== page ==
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cyachallenge (2521604) writes "When it creeps into your bed at night and crawls across your skin, the bedbug has to navigate a forest of body hair before plunging its proboscis into your flesh for a meal. One wrong step, and it could get smushed. Tickled by the question of how people detect such microscopic pests, researchers recruited 19 volunteers with various amounts of body hair and shaved one of each of their arms. They then asked the subjects to look away while they dropped bedbugs onto their arms. The volunteers hit a button as soon as they felt something crawling on them. Participants, especially men, with more hair follicles per square inch and whose body hairs were longer, tended to be several seconds quicker than less hirsute individuals to notice the bugs on their unshaven arms, the researchers report online today in Biology Letters. And everyone took a long time to notice the bedbugs on the shaved arm. That might explain why humans still have hair on their bodies, the researchers conclude, since we no longer need it for keeping warm." Link to Original Source top
cyachallenge (2521604) writes "Electric Eye: Retina Implant Research Expands in Europe, Seeks FDA Approval in U.S. Several technologies to restore sight to retina-damaged eyes are making headway--one seeks to begin human trials in the U.S. and another has already hit the market in Europe. There is no effective treatment for the condition, but researchers are making great strides to remedy this through implants that stimulate still-active nerves in the retina, the layer of tissue at the back of the inner eye. In mid-November Retina Implant, AG, got approval to extend the yearlong phase II human clinical trial of its retinal implant outside its native Tubingen, Germany, to five new sites — Oxford, London and Budapest, along with two additional locations in Germany." Link to Original Source top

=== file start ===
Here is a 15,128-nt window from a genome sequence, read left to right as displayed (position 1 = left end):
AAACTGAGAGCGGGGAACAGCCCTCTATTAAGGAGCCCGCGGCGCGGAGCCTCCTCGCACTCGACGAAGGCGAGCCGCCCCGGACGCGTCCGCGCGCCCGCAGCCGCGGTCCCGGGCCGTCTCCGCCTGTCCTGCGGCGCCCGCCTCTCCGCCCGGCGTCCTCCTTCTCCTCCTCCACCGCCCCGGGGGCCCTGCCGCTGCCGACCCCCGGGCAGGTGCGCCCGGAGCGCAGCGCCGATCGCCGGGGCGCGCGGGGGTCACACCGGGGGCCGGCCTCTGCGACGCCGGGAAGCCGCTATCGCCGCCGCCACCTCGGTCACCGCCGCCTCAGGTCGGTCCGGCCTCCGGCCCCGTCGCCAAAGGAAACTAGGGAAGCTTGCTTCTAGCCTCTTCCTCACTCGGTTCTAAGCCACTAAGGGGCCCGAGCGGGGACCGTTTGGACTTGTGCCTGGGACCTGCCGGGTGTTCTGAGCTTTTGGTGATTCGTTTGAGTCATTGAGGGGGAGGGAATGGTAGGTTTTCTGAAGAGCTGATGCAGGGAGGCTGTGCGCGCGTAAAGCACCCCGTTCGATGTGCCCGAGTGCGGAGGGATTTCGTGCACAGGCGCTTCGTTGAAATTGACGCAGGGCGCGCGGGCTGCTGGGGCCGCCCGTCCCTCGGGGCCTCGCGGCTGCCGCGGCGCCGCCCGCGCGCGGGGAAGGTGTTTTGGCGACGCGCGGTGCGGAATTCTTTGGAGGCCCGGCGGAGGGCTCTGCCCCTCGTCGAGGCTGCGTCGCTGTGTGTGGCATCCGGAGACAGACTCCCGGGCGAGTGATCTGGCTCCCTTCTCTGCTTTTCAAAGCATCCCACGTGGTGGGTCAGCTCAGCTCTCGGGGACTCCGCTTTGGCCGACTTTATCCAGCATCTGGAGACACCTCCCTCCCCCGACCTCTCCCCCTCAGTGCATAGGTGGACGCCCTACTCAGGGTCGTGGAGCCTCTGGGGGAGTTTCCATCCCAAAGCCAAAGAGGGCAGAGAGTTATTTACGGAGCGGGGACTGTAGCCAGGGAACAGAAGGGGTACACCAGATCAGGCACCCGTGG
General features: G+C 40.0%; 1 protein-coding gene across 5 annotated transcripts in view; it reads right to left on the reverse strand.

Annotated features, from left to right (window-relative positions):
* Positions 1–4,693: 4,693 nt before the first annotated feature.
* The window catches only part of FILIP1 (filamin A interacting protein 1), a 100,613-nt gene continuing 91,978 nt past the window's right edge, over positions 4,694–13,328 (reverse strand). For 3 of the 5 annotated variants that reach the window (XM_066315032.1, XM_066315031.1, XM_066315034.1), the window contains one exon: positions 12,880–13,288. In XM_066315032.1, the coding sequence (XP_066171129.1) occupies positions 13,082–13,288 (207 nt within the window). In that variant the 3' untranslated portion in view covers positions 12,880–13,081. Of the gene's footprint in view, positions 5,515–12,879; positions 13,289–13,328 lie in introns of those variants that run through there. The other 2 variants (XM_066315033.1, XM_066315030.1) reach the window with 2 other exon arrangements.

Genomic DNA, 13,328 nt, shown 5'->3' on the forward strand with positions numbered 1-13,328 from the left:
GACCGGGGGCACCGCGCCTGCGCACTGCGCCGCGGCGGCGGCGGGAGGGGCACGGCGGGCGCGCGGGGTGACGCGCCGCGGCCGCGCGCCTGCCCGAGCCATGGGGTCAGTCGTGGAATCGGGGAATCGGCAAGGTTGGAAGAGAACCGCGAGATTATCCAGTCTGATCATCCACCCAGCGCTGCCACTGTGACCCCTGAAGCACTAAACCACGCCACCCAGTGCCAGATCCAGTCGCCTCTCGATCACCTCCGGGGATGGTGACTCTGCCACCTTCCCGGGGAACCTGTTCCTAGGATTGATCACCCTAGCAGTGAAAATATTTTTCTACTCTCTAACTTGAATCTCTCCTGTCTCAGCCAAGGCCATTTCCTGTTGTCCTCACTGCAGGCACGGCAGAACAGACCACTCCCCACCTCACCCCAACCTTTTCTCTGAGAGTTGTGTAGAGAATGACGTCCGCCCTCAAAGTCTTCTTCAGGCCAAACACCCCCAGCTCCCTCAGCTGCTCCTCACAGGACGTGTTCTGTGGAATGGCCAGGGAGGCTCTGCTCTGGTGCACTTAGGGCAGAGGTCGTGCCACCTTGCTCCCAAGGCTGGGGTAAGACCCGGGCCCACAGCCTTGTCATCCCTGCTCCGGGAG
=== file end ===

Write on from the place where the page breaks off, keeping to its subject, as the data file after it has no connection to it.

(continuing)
RadioAstron, effectively the largest radio telescope ever built, is up and running.
The telescope's main component, a 10-metre radio dish aboard the spacecraft Spectr-R, launched in July to an oblong orbit that extends between 10,000 and more than 300,000 kilometres from Earth.
By coordinating observations with radio telescopes on Earth in a technique called interferometry, the telescope can make observations as sharp as a single dish spanning the entire distance between the two farthest dishes. When Spectr-R is at its farthest from Earth, the system acts like one enormous telescope about 30 times as wide as our planet, boasting about 10,000 times the resolution of the Hubble Space Telescope.